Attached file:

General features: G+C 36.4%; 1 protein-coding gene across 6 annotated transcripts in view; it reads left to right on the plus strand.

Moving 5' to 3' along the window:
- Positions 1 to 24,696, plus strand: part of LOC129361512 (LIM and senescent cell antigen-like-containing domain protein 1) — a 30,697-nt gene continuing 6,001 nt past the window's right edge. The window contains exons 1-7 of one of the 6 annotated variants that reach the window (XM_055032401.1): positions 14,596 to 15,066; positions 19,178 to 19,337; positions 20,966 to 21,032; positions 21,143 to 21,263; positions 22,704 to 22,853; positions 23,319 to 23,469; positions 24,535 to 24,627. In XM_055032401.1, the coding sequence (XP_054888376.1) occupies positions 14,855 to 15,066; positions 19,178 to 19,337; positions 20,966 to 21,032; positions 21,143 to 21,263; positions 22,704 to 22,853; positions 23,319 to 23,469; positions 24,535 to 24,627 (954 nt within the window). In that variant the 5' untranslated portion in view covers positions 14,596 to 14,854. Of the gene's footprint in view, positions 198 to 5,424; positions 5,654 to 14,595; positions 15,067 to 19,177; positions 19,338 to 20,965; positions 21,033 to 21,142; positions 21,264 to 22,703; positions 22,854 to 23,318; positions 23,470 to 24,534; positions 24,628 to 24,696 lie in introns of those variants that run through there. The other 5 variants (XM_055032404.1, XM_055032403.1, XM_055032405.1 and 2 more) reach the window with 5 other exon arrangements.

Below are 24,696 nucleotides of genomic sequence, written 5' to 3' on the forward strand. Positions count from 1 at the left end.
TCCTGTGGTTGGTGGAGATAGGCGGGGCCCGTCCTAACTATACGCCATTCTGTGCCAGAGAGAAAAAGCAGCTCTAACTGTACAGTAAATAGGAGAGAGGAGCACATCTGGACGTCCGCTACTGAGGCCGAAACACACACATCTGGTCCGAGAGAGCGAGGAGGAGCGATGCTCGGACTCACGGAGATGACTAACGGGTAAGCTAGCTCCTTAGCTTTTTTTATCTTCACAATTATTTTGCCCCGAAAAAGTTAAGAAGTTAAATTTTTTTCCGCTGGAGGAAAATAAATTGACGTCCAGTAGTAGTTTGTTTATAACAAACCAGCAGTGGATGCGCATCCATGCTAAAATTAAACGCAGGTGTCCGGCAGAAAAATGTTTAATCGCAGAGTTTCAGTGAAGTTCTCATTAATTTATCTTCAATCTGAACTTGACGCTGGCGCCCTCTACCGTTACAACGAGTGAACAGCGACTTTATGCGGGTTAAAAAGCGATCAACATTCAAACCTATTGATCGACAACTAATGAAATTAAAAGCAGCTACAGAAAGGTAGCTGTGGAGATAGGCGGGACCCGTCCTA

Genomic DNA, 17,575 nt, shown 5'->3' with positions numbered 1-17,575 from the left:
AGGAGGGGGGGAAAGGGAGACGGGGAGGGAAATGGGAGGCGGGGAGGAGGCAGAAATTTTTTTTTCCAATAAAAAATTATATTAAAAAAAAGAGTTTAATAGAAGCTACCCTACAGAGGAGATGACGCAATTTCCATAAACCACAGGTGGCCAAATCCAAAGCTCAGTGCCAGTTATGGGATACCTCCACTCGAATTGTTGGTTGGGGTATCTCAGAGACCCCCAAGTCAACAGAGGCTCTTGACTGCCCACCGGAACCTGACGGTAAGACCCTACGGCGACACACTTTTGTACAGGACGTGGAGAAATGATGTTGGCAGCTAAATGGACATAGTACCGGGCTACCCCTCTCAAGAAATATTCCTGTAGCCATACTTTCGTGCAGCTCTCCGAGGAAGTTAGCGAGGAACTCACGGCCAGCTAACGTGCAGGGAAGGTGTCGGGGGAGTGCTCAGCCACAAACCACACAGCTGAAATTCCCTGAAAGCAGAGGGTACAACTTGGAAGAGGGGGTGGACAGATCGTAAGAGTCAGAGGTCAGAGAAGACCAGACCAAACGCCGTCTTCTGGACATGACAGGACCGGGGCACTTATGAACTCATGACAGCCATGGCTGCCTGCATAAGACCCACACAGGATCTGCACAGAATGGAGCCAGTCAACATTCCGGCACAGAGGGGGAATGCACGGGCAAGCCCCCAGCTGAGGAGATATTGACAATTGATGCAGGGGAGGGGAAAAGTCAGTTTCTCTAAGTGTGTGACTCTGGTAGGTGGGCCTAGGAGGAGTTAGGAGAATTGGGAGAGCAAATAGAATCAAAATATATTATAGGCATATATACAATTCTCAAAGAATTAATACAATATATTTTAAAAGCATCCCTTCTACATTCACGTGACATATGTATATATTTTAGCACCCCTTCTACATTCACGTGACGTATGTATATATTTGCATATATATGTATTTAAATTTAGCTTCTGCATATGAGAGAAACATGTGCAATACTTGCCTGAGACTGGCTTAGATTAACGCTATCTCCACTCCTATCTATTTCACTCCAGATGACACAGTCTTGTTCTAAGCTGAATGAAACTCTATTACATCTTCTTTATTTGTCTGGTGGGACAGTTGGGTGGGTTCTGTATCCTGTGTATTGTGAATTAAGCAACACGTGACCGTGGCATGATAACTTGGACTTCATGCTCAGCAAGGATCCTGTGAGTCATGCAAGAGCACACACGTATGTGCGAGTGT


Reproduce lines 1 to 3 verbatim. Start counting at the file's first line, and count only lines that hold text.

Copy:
General features: G+C 36.4%; 1 protein-coding gene across 6 annotated transcripts in view; it reads left to right on the plus strand.

Moving 5' to 3' along the window:
- Positions 1 to 24,696, plus strand: part of LOC129361512 (LIM and senescent cell antigen-like-containing domain protein 1) — a 30,697-nt gene continuing 6,001 nt past the window's right edge. The window contains exons 1-7 of one of the 6 annotated variants that reach the window (XM_055032401.1): positions 14,596 to 15,066; positions 19,178 to 19,337; positions 20,966 to 21,032; positions 21,143 to 21,263; positions 22,704 to 22,853; positions 23,319 to 23,469; positions 24,535 to 24,627. In XM_055032401.1, the coding sequence (XP_054888376.1) occupies positions 14,855 to 15,066; positions 19,178 to 19,337; positions 20,966 to 21,032; positions 21,143 to 21,263; positions 22,704 to 22,853; positions 23,319 to 23,469; positions 24,535 to 24,627 (954 nt within the window). In that variant the 5' untranslated portion in view covers positions 14,596 to 14,854. Of the gene's footprint in view, positions 198 to 5,424; positions 5,654 to 14,595; positions 15,067 to 19,177; positions 19,338 to 20,965; positions 21,033 to 21,142; positions 21,264 to 22,703; positions 22,854 to 23,318; positions 23,470 to 24,534; positions 24,628 to 24,696 lie in introns of those variants that run through there. The other 5 variants (XM_055032404.1, XM_055032403.1, XM_055032405.1 and 2 more) reach the window with 5 other exon arrangements.